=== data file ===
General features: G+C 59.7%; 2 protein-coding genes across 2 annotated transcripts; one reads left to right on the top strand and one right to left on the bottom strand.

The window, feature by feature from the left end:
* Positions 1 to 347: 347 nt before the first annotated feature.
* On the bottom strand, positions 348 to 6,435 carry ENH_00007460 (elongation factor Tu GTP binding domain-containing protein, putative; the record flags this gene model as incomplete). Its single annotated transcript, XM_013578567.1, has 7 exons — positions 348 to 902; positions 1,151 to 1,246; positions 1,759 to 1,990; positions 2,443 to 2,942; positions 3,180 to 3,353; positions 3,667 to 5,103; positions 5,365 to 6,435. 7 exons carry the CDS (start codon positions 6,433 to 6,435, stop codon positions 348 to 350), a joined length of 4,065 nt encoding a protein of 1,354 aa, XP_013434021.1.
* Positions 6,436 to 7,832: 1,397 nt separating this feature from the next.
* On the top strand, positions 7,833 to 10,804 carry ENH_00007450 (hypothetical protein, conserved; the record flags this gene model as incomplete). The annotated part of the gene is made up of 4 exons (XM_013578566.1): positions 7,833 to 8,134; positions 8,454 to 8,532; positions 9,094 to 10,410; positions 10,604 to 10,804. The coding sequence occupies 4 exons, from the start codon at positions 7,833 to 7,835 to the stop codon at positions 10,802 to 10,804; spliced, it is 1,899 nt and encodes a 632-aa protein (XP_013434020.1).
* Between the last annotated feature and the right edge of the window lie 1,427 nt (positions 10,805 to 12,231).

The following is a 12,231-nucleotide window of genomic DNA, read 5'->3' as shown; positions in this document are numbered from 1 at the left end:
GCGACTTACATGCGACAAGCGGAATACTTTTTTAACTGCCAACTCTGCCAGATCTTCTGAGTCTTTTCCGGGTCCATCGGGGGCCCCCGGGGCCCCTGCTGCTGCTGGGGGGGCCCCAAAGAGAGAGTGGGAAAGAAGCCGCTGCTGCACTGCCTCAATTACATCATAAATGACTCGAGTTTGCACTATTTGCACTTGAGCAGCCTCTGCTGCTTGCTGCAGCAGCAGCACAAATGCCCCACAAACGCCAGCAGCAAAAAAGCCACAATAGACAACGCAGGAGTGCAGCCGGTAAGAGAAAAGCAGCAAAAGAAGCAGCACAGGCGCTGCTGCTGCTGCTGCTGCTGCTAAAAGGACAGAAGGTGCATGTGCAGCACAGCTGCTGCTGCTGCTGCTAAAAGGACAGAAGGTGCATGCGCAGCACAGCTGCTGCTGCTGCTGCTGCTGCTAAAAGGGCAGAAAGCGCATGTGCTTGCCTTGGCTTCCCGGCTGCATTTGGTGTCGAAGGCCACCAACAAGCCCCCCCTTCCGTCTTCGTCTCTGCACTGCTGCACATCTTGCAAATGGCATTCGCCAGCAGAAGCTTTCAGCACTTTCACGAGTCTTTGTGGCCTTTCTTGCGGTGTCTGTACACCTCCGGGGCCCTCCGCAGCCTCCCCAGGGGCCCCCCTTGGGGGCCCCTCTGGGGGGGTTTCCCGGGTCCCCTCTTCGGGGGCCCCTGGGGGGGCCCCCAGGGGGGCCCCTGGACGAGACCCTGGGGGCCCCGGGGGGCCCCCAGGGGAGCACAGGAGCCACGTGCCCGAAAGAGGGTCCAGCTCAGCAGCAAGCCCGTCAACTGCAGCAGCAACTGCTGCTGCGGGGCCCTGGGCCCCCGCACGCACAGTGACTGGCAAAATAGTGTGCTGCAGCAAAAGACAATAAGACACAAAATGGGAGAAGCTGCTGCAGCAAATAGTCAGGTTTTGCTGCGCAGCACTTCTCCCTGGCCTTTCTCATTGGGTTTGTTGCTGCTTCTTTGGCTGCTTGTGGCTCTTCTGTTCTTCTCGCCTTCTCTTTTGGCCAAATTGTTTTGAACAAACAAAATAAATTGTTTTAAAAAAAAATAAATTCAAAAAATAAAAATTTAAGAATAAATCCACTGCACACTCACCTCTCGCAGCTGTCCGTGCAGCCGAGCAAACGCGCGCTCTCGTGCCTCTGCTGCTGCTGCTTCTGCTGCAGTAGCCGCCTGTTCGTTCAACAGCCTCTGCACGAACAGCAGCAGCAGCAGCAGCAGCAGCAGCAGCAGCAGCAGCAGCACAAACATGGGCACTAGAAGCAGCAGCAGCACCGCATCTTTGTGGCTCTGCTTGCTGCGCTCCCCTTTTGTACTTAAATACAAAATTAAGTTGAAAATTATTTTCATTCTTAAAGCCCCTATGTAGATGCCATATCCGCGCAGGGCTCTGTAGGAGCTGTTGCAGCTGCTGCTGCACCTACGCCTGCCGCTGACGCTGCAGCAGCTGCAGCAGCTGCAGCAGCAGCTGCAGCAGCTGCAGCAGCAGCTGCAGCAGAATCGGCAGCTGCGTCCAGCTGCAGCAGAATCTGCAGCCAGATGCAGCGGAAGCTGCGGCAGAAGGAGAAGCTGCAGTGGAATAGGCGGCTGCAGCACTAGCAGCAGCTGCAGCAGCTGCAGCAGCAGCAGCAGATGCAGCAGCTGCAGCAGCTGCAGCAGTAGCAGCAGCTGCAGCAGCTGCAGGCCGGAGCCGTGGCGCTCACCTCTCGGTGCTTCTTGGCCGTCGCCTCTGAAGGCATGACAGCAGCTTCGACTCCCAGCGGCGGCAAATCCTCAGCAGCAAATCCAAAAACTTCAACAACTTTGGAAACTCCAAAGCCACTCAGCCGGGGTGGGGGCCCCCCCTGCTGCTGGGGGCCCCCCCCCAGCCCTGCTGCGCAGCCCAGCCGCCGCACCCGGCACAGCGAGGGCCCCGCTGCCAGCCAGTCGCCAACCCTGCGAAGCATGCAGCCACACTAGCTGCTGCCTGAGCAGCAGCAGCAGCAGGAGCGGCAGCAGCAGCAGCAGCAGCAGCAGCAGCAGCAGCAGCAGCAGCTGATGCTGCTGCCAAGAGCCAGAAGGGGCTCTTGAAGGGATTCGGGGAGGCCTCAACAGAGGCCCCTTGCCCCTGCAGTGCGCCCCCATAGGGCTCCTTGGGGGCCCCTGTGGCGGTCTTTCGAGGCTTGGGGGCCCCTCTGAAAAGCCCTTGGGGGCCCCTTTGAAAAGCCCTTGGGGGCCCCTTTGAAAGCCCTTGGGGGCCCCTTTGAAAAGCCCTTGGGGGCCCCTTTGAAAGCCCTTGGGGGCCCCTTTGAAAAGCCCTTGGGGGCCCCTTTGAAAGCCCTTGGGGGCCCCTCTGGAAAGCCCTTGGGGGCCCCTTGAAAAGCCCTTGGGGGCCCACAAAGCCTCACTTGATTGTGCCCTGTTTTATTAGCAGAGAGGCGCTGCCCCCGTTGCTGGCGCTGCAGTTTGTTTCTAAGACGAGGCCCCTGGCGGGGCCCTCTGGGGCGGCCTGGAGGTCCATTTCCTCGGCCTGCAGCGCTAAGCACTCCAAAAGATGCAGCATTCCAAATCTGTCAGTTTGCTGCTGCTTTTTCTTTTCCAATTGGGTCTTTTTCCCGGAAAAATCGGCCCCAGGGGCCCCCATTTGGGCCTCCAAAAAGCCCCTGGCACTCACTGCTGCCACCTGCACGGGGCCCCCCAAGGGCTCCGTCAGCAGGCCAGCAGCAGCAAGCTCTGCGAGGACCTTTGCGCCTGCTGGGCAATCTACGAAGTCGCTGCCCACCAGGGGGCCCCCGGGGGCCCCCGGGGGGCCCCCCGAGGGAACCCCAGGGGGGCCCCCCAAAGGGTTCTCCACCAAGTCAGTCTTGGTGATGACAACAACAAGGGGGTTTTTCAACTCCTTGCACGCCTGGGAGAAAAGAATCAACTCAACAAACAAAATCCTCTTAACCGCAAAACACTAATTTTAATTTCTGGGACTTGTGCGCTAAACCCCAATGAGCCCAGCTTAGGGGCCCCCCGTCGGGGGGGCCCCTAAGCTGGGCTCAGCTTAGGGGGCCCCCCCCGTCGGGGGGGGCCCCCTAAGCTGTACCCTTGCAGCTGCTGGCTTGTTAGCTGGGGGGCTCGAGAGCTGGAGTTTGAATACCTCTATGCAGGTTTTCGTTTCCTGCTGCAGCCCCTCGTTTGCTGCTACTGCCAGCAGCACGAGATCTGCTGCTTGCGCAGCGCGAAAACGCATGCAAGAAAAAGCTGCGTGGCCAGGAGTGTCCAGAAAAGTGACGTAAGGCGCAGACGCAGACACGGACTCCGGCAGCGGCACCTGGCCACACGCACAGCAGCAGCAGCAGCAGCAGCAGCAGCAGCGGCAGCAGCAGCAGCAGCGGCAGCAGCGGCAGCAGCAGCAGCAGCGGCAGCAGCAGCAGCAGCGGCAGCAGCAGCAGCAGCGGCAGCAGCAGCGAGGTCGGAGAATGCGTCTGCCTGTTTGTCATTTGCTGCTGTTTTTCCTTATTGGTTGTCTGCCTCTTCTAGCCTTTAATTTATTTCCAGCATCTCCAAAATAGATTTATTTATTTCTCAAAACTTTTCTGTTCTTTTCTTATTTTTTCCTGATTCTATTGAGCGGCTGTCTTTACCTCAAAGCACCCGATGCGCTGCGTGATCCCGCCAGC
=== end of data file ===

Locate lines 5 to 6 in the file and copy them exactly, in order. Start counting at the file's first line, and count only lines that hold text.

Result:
* Positions 6,436 to 7,832: 1,397 nt separating this feature from the next.
* On the top strand, positions 7,833 to 10,804 carry ENH_00007450 (hypothetical protein, conserved; the record flags this gene model as incomplete). The annotated part of the gene is made up of 4 exons (XM_013578566.1): positions 7,833 to 8,134; positions 8,454 to 8,532; positions 9,094 to 10,410; positions 10,604 to 10,804. The coding sequence occupies 4 exons, from the start codon at positions 7,833 to 7,835 to the stop codon at positions 10,802 to 10,804; spliced, it is 1,899 nt and encodes a 632-aa protein (XP_013434020.1).